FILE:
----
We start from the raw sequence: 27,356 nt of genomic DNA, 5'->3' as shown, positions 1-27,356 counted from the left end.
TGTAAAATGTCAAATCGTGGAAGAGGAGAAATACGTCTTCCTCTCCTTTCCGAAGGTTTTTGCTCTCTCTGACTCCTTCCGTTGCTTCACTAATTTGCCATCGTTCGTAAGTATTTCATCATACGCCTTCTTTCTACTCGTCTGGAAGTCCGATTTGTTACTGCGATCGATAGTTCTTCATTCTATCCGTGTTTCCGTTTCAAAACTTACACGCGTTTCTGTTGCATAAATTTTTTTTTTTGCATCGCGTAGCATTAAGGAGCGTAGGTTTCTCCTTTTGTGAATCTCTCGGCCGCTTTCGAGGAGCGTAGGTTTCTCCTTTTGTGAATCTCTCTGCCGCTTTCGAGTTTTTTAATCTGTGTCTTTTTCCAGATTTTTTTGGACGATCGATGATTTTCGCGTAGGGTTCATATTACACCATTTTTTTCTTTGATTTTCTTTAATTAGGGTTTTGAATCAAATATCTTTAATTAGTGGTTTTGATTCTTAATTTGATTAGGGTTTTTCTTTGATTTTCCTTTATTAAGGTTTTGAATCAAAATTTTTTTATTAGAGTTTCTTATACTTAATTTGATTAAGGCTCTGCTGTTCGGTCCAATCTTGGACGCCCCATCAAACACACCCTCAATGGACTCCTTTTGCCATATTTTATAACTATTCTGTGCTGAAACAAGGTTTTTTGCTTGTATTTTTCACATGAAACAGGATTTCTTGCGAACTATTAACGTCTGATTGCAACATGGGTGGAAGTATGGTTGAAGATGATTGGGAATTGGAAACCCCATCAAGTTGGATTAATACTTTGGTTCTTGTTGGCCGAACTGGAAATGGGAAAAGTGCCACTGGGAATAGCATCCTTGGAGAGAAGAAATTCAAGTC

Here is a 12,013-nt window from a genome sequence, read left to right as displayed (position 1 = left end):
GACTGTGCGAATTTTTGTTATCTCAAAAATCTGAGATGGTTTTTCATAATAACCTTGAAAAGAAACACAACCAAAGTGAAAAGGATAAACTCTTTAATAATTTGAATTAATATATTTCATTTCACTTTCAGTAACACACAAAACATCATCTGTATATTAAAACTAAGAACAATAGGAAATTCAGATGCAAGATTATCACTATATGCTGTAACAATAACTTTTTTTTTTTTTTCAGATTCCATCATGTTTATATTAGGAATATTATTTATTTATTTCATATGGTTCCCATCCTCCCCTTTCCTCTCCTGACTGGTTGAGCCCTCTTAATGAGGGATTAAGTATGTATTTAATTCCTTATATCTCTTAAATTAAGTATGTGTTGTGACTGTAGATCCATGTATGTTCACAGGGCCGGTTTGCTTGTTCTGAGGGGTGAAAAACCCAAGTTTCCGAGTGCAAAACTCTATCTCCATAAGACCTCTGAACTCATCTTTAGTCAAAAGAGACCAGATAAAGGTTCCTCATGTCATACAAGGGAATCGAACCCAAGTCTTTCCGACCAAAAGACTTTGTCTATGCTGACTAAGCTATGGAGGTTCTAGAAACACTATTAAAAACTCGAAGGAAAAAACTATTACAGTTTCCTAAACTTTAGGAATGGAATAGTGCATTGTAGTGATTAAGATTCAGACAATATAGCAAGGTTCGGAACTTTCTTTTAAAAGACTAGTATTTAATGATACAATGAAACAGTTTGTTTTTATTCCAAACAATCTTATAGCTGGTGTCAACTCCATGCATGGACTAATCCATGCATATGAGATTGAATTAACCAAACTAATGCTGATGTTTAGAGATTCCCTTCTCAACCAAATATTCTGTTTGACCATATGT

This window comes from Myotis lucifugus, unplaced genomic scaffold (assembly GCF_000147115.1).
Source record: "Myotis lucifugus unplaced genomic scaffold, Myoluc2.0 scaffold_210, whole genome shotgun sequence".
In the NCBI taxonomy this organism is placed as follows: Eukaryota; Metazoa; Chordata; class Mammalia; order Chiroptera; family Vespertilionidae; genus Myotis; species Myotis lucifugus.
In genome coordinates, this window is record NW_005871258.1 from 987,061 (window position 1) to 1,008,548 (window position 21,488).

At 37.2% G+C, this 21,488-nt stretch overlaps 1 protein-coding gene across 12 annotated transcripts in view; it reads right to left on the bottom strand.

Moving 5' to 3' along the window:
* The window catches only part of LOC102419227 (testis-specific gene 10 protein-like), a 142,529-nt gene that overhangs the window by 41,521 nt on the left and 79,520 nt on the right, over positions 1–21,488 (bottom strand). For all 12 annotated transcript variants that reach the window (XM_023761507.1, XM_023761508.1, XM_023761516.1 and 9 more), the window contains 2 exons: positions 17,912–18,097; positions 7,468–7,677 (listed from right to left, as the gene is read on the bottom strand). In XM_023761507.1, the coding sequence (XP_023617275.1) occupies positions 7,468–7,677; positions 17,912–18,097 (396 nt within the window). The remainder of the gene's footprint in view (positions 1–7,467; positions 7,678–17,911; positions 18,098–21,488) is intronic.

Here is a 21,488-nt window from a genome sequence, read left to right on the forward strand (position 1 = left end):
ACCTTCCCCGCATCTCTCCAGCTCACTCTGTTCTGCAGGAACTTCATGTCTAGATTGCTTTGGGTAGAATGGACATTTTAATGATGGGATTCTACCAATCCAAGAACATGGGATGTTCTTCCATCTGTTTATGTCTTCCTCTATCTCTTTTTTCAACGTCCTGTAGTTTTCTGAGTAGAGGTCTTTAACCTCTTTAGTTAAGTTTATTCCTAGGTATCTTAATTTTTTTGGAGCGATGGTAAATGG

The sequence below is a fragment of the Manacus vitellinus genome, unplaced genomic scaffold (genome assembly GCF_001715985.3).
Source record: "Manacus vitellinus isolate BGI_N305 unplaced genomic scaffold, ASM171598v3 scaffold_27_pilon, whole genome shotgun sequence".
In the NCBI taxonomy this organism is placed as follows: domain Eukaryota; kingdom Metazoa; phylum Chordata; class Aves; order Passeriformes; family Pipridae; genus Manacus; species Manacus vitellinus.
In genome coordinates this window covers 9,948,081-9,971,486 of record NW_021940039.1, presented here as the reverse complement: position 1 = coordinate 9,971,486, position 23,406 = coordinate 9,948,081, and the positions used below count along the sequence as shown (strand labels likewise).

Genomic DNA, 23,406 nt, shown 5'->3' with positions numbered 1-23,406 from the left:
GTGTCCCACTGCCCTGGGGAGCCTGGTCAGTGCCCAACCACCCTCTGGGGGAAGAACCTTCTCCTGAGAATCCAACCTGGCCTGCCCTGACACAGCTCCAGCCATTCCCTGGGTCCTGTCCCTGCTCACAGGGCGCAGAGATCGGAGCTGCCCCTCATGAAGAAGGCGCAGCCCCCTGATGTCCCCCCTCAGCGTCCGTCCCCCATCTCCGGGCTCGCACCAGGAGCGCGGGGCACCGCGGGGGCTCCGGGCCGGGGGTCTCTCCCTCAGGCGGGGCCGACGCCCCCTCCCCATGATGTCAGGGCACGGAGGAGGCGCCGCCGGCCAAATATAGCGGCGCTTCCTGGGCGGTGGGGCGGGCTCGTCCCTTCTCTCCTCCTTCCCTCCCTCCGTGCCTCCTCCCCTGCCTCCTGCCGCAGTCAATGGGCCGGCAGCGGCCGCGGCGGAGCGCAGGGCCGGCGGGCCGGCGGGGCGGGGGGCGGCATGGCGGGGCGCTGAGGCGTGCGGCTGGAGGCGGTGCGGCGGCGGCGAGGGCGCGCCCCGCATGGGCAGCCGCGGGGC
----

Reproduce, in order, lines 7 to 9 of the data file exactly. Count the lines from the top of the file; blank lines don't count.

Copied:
In the NCBI taxonomy this organism is placed as follows: Eukaryota; Metazoa; Chordata; class Mammalia; order Chiroptera; family Vespertilionidae; genus Myotis; species Myotis lucifugus.
In genome coordinates, this window is record NW_005871258.1 from 987,061 (window position 1) to 1,008,548 (window position 21,488).

At 37.2% G+C, this 21,488-nt stretch overlaps 1 protein-coding gene across 12 annotated transcripts in view; it reads right to left on the bottom strand.